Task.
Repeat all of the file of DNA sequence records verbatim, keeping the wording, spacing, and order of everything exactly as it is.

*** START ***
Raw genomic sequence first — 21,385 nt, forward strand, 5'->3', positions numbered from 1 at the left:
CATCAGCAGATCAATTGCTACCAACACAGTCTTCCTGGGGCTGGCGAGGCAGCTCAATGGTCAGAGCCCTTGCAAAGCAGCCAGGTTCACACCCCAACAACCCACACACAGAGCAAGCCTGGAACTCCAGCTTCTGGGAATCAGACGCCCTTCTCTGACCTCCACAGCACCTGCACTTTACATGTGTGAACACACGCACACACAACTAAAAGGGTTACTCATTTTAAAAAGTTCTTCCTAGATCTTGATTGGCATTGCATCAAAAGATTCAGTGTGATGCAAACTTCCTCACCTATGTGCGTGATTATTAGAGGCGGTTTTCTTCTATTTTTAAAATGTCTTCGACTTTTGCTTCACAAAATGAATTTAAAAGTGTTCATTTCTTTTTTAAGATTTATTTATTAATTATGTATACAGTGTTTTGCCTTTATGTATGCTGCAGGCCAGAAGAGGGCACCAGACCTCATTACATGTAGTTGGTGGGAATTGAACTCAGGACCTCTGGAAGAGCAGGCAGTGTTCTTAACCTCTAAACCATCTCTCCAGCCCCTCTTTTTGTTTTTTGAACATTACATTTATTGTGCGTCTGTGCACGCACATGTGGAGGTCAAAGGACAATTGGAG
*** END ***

Raw genomic sequence first — 21,385 nt, forward strand, 5'->3', positions numbered from 1 at the left:
CATCAGCAGATCAATTGCTACCAACACAGTCTTCCTGGGGCTGGCGAGGCAGCTCAATGGTCAGAGCCCTTGCAAAGCAGCCAGGTTCACACCCCAACAACCCACACACAGAGCAAGCCTGGAACTCCAGCTTCTGGGAATCAGACGCCCTTCTCTGACCTCCACAGCACCTGCACTTTACATGTGTGAACACACGCACACACAACTAAAAGGGTTACTCATTTTAAAAAGTTCTTCCTAGATCTTGATTGGCATTGCATCAAAAGATTCAGTGTGATGCAAACTTCCTCACCTATGTGCGTGATTATTAGAGGCGGTTTTCTTCTATTTTTAAAATGTCTTCGACTTTTGCTTCACAAAATGAATTTAAAAGTGTTCATTTCTTTTTTAAGATTTATTTATTAATTATGTATACAGTGTTTTGCCTTTATGTATGCTGCAGGCCAGAAGAGGGCACCAGACCTCATTACATGTAGTTGGTGGGAATTGAACTCAGGACCTCTGGAAGAGCAGGCAGTGTTCTTAACCTCTAAACCATCTCTCCAGCCCCTCTTTTTGTTTTTTGAACATTACATTTATTGTGCGTCTGTGCACGCACATGTGGAGGTCAAAGGACAATTGGAG